TRENTON – Due to ongoing concerns about below normal precipitation, Department of Environmental Protection Commissioner Bob Martin today encouraged residents across New Jersey to take steps to conserve water, both inside the home and outside.
While recent rainfall has helped ease this year’s precipitation deficits somewhat, the effects of an unusually dry winter and spring are starting to be felt across the state.
“Overall our major water supplies, including reservoirs and deep aquifers, remain in good shape,” Martin said. “But after too much precipitation last year, we’ve now swung in the opposite direction, with months of below normal precipitation. Most concerning is that our stream levels and shallow groundwater supplies are severely stressed. Our goal is to begin moderating demand by asking residents to voluntarily conserve water before peak summer use begins.”
The DEP’s water team has been meeting weekly to assess water supplies, demand, climate data, and weather forecasts. Recent rain and cooler weather have reduced wildfire threats, but the New Jersey Forest Fire Service cautions that risks can rise quickly after just a few days of dry and windy weather.
The recent rainfall also cut into statewide precipitation deficits. From a longer-term precipitation standpoint, however, New Jersey is considered severely dry. Deficits range from 3.2 inches below normal in Cape May County to 5.8 inches below normal in Morris County.
As a result, streams and rivers, critical for replenishing reservoirs, are rated as severely to extremely dry.
Shallow unconfined aquifers across the state are also rated as severely to extremely dry. Many private well owners and some municipal water supplies utilize these shallow groundwater supplies. Groundwater is important for replenishing streams, rivers and lakes.
Martin is urging residents to use water wisely and efficiently, particularly since outdoor consumption is expected to increase going into the summer due to lawn and landscape irrigation, agricultural use and other outdoor water-related activities.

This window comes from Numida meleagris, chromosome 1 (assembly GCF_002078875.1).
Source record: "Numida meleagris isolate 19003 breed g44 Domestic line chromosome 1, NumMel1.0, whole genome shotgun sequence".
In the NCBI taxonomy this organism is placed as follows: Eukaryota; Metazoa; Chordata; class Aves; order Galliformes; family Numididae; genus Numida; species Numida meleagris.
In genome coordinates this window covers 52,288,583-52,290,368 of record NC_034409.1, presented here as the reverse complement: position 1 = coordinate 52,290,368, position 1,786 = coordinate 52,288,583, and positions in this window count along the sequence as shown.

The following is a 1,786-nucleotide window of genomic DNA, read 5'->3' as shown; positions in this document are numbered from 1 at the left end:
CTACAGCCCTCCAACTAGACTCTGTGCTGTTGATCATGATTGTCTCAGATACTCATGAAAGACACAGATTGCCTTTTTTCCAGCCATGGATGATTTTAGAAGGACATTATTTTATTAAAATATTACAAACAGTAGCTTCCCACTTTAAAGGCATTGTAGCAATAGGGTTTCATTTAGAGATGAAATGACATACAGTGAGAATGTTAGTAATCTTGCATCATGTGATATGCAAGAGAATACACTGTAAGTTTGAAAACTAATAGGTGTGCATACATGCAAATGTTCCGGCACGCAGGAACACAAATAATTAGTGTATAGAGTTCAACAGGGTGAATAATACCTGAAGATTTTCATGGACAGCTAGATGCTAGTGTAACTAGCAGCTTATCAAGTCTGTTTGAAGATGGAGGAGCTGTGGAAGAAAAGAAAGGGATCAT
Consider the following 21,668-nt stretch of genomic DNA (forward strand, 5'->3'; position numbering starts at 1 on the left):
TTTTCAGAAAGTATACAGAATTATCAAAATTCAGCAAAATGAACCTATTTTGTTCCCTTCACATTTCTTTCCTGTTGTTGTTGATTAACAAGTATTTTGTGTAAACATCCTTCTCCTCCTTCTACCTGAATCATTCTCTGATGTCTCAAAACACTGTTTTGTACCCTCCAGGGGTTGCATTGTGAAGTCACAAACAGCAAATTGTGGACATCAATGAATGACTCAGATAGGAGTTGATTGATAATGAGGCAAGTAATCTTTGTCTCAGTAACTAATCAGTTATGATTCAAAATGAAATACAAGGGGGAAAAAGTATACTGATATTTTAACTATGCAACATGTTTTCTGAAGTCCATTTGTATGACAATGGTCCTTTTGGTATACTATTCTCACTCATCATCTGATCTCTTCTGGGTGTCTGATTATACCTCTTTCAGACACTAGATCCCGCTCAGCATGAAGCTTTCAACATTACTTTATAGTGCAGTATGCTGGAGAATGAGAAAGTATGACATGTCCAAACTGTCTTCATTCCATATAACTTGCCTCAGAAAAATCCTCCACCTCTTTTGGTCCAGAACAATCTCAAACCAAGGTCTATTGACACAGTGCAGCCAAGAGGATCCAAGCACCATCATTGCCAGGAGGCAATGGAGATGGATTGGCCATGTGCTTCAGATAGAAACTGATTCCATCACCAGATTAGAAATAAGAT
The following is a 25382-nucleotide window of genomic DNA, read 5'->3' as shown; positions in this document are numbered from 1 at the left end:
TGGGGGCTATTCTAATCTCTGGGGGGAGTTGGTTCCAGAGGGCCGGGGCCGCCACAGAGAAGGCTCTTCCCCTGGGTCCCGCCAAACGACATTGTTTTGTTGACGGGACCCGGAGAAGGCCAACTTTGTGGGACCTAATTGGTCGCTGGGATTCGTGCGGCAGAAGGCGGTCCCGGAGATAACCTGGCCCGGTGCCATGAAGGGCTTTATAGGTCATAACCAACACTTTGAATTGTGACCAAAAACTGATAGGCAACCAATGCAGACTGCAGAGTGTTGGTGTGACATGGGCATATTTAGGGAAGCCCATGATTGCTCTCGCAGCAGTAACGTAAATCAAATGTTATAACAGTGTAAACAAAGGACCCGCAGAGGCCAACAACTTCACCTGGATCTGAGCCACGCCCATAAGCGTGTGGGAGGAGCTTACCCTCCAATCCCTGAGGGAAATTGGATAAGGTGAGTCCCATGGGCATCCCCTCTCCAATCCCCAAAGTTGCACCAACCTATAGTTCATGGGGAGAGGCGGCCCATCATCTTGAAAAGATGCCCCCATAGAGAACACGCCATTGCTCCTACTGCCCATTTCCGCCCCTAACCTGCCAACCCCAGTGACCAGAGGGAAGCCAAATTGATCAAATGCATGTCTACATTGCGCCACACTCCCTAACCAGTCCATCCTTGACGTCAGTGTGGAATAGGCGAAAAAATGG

“Conserving water always makes sense for the environment and saves you money,” Martin said. “Using water responsibly by voluntarily taking steps such as reducing lawn and landscape watering, limiting car washing at home, and turning off the faucet while brushing teeth and shaving, can save millions of gallons of water daily.”
Here are some suggested water-saving tips:
- Do not over-water lawns and landscaping. Watering two times per week for 20-30 minutes in early morning or early evening ensures that plants receive the most water while developing strong, healthy root systems. Make sure sprinklers and irrigation systems do not water during or immediately after a rain and are set to avoid wasting water on the street, driveway and sidewalk.
- Use a hose with a hand-held nozzle to water flowers and shrubs.
- Turn off the faucet while brushing teeth and shaving.
- To save water in the home, fix leaky faucets and pipes.
- Run washing machines and dishwashers only when full.
- Install high-efficiency, water saving toilets, faucets and shower heads.
- Use a broom to sweep the sidewalk, rather than a hose;
- Use mulch and native plants to conserve water in the garden;
- Use a rain barrel to capture water from a downspout to use later for watering gardens and plants;
- Use soaker hoses or drip irrigation to water trees, gardens and flower beds.
More information on water conservation and water supply status in all of New Jersey’s drought regions can be found at www.njdrought.org
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